B-240280, May 22, 1991

B-240280: May 22, 1991

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APPROPRIATIONS/FINANCIAL MANAGEMENT - Accountable Officers - Cashiers - Relief - Illegal/improper payments - Fraud APPROPRIATIONS/FINANCIAL MANAGEMENT - Accountable Officers - Disbursing officers - Relief - Illegal/improper payments - Fraud DIGEST: Relief is granted to finance officer who supervised an adequate system of procedures and controls to safeguard the funds in his care. Were returned as debit vouchers after the bank had received a notice from the Treasury Department that the checks were cashed with a fraudulent endorsement. An investigation initiated by Major Fellingham concluded that either the checks were cashed by an unknown individual with a fraudulent endorsement or that Karin Gotcher committed fraud by cashing the checks and claiming non-receipt.

B-240280, May 22, 1991

APPROPRIATIONS/FINANCIAL MANAGEMENT - Accountable Officers - Cashiers - Relief - Illegal/improper payments - Fraud APPROPRIATIONS/FINANCIAL MANAGEMENT - Accountable Officers - Disbursing officers - Relief - Illegal/improper payments - Fraud DIGEST: Relief is granted to finance officer who supervised an adequate system of procedures and controls to safeguard the funds in his care, and to the cashier who followed these procedures. The improper payments resulted from criminal activity that even an adequate and effectively supervised system cannot always prevent. See, e.g., B-240654, Feb. 6, 1991.

Colonel Garry D. Foster Finance Corps, Chief of Staff

This letter responds to your request that we relieve Major M.R. Fellingham, Finance and Accounting Officer, Disbursing Station Symbol Number 5460, 45th Finance Support Unit, APO New York 09227, from liability for two improper payments totalling $542.48. For the reasons stated below, we grant relief to Major Fellingham. We also grant relief to Sergeant Nadine McDowell-Lottier, the cashier who disbursed the funds at issue.

The improper payments occurred on December 17, 1987, when Sergeant McDowell-Lottier cashed two paychecks, each in the amount of $271.24, for an individual purporting to be Karin Gotcher. The checks, drawn on the Merchants National Bank and Trust Company, were returned as debit vouchers after the bank had received a notice from the Treasury Department that the checks were cashed with a fraudulent endorsement. Treasury had notified the bank apparently after receiving a claim by Karin Gotcher for the proceeds of the checks alleging non-receipt and non-negotiation of the checks.

An investigation initiated by Major Fellingham concluded that either the checks were cashed by an unknown individual with a fraudulent endorsement or that Karin Gotcher committed fraud by cashing the checks and claiming non-receipt. There apparently was insufficient evidence to establish the facts. One problem with the investigation was that Karin Gotcher was then separated from the service and could not be interviewed. Major Fellingham requested that the Criminal Investigation Division (CID) investigate the validity of the signature on the checks, but CID decided that the loss was fraudulent and that the dollar amount of the loss did not warrant an investigation. Since the identity of the person who committed the fraud has not been established, the Army has been unable to take any collection action.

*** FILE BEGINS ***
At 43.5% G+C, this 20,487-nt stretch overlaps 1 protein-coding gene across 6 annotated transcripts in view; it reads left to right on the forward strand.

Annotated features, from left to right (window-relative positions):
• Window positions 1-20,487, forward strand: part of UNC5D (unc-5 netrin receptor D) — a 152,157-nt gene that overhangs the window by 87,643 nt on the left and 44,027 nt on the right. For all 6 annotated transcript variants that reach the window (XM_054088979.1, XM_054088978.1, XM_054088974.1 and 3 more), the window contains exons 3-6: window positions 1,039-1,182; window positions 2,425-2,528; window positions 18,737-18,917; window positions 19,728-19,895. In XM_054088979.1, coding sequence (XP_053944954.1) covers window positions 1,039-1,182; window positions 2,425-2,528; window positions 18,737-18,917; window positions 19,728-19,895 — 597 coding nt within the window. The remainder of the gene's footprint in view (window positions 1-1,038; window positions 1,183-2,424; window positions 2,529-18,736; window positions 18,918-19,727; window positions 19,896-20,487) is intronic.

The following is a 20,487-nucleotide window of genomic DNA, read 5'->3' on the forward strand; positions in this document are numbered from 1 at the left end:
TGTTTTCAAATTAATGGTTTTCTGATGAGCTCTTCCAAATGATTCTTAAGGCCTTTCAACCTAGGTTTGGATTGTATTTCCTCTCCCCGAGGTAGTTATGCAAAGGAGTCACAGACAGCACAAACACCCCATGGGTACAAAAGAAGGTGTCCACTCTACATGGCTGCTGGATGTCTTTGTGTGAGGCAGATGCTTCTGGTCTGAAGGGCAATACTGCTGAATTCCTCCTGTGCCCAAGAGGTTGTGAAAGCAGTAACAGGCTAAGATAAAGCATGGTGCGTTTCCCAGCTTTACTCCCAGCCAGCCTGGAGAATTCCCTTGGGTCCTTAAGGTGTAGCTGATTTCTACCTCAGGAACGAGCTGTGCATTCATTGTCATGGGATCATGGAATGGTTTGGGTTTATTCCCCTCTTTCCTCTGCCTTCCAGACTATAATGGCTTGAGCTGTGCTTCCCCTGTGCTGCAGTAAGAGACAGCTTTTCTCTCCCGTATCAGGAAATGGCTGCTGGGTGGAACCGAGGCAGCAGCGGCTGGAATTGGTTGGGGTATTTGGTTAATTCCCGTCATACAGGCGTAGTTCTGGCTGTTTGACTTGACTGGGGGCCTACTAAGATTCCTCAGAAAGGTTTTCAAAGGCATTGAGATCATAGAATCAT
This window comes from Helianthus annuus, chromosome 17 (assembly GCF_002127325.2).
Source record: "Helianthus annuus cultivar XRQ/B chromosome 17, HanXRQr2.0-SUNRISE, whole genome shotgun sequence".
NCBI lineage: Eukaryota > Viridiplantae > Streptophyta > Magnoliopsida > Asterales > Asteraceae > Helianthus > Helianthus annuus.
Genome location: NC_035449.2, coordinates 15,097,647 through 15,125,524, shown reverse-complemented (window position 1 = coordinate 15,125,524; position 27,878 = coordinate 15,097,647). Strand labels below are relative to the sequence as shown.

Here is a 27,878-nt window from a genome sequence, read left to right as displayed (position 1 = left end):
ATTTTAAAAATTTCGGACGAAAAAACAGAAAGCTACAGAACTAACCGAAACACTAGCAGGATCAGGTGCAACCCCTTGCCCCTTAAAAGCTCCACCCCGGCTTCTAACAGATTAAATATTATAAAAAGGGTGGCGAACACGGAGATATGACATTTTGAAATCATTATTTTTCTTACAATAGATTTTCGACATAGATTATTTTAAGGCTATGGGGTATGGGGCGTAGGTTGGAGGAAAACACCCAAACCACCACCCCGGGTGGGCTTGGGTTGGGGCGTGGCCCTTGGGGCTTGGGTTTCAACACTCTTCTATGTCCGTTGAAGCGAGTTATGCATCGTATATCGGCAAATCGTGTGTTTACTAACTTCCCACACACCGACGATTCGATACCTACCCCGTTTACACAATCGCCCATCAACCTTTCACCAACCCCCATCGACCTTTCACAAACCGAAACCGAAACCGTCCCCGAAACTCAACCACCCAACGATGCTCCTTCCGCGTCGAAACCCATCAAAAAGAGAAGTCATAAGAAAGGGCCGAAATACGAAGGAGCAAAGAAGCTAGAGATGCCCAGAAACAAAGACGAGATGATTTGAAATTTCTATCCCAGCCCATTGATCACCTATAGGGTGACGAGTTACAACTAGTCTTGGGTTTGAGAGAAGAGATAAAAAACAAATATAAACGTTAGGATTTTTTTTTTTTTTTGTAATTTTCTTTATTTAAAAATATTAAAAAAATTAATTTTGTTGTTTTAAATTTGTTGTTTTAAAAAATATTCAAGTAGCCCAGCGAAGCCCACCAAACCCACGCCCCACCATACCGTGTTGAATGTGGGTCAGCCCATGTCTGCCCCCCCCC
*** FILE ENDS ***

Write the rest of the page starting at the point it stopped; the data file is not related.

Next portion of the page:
In cases such as this one, both the person in whose name the account is officially held, Major Fellingham, and the cashier who cashed the checks, Sergeant McDowell-Lottier, are liable as disbursing officials for the amount of the improper payments. /1/ This Office has authority under 31 U.S.C. Sec. 3527(c) to relieve a disbursing official from liability for a deficiency resulting from an improper payment if we determine that the payment was not the result of bad faith or lack of reasonable care by the disbursing official. B-229827, Jan. 14, 1988. We have granted relief to a supervisory disbursing officer upon a showing that he properly supervised his subordinates by maintaining an adequate system of procedures and controls to safeguard the funds, and took steps to ensure the system's implementation and effectiveness. B-240440, Mar. 27, 1991; B-232575, Nov. 8, 1990. The good faith and reasonable care of the cashier who made the payment can be shown by evidence that she complied with established procedures and that nothing occurred which should have made her suspicious of the fraud. B-229827, Jan. 14, 1988.

The supporting documents establish that Major Fellingham implemented and maintained an adequate system of controls over check cashing procedures. These controls included requirements that cashiers verify the person receiving cash by positively identifying the person against the photo on his/her military identification card, and by comparing the signature on the check with the signature on the identification card. Cashier Standard Operating Procedures, section 5(a)(5) (Jan. 1, 1988) (procedures identical to those in effect at time of improper payments).

Moreover, the supporting documents also indicate that Sergeant McDowell- Lottier followed these established procedures, and that there was no reason that she should have been suspicious of fraud. Indeed, the improper payments were apparently the result of skillfully executed criminal activity that even an adequate and effectively supervised system cannot always prevent. See, e.g., B-240654, Feb. 6, 1991; B-232575, Nov. 8, 1990.

Accordingly, since there is no indication of bad faith or a lack of due care on the part of Major Fellingham or Sergeant McDowell-Lottier, we grant relief to both of them from liability for the loss.

/1/ Consequently, we address the liability of the cashier even though you did not request that we relieve her.